HB 404, introduced by Rep. Kasey Carpenter, will provide protections for tenants by ensuring: 

  • Residential rental properties are fit for human habitation;
  • Cooling as a utility cannot be shut off after an order for eviction has been issued by the court;
  • Allows a tenant three (3) business days following a written eviction notice to pay money that is due prior to a lawsuit seeking to evict them may be filed with the court; and
  • Limiting landlords from requiring a security deposit that exceeds two months’ rent.

GHF enthusiastically supports this bill!

HB 663: No Patient Left Alone Act | CROSSED OVER 

HB 663, introduced by Rep. Matt Hatchett, will expands the types of caregivers that can be admitted to a facility as a visitor when a person is in a hospital or long-term care facility to include essential caregivers.

HB 793: Expediting license exams for behavioral health workers | CROSSED OVER

HB 793, from Rep. Matt Barton, would allow students in Masters programs for Counseling, Social Work, and Marriage and Family Therapy to take the licensing exam in their final semester of study, rather than having to wait. 

HB 873: Creation of new Juvenile Treatment Court | CROSSED OVER 

HB 873 was approved by the House on Tuesday. Sponsored by Rep. Stan Gunter, this bill would provide alternative ways of handling juvenile delinquency and truancy cases with the creation of new Juvenile Treatment Court divisions within the juvenile court system.

These new court divisions aim to reduce family disruption or removal to an alternative placement and increase juvenile rehabilitation and treat their mental and behavioral health needs. 

HB 913: The EmPATH Georgia Act | DID NOT CROSS OVER 

HB 913, sponsored by Rep. Imani Barnes, within the Department of Behavioral Health and Developmental Disabilities (DBHDD) would create emergency psychiatric assessment, treatment and healing (EmPATH) units within Georgia hospitals. 

When someone experiencing a “brief, intense crisis” arrives to a hospital they would be given immediate treatment for their situation and brought to a calming area. Other states with this immediate care have shown a reduced boarding costs and unnecessary hospitalizations

HB 924: Prohibiting discrimination against certain healthcare facilities and providers | CROSSED OVER 

HB 924, introduced by Rep. Mandi Ballinger, will prohibit insurers from discriminating against certain healthcare facilities and providers in connection with the administration of provider administered drugs. Provider administered drugs are medicines that cannot be self-administered by the patient or a caregiver. They are typically infused or injected by a health care provider in a physician’s office, clinic, infusion center, or hospital. Examples include some clotting factors for bleeding disorders and immunosuppresants used by transplant patients, among others.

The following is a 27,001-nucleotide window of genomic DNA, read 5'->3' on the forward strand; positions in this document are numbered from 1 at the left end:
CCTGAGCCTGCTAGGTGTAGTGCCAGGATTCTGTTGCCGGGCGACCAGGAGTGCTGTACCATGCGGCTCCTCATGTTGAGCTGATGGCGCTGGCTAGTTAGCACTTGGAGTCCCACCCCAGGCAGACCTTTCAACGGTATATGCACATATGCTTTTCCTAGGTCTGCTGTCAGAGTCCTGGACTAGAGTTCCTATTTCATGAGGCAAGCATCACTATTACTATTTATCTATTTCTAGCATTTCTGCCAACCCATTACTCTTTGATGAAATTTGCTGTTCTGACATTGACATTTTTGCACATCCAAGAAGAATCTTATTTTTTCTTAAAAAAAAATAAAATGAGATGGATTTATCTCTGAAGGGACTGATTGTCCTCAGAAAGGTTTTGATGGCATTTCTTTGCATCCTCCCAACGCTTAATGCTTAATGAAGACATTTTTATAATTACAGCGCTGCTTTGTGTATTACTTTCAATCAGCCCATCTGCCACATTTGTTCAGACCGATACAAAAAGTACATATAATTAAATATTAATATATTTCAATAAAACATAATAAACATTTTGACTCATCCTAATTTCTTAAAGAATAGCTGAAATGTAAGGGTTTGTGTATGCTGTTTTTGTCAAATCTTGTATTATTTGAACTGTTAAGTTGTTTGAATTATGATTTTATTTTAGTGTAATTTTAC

This bill aims to ensure insurers will not be able to exclude coverage for a provider administered drug if not given out by a pharmacy selected by the health benefit plan. Some physicians purchase these drugs directly from the manufacturer or other source.

HB 991: Hospital Medicaid Financing Program | CROSSED OVER 

HB 991, introduced by Rep. Shaw Blackmon, would extend the Hospital Medicaid Financing Program through June 30, 2030. This program requires hospitals pay a fee (based on their net revenues) to the Department of Community Health. These funds make up part of the state’s matching dollars for federal Medicaid funding. Without this program, Georgia would have to use more public tax dollars to fund Medicaid. The program is currently set to expire in 2025, so this bill simply extends that into 2030. 

HB 1010: Parental Leave increase | CROSSED OVER 

HB 1010, introduced by Rep. Jan Jones, would increase state employees’ paid parental leave from three weeks to six weeks. The American College of Obstetricians and Gynecologists endorses paid leave for at least eight weeks, as paid parental leave has recognized benefits including decreased infant mortality, decreased rehospitalization rates, decreased post-partum depression and intimate partner violence.  

HB 1037: Georgia Commission on Maternal and Infant Health | CROSSED OVER

HB 1037, introduced by Rep. Lauren Daniel, would create the Georgia Commission on Maternal and Infant Health. The Georgia Department of Public Health would provide administrative support to the commission, which would consist of 14 members. Six members would be appointed by the Governor, three appointed by the Lt. Governor and three appointed by the Speaker of the House. The governor’s appointees would include an obstetrician, either a pediatrician or neonatologist, a midwife and a representative of a perinatal facility.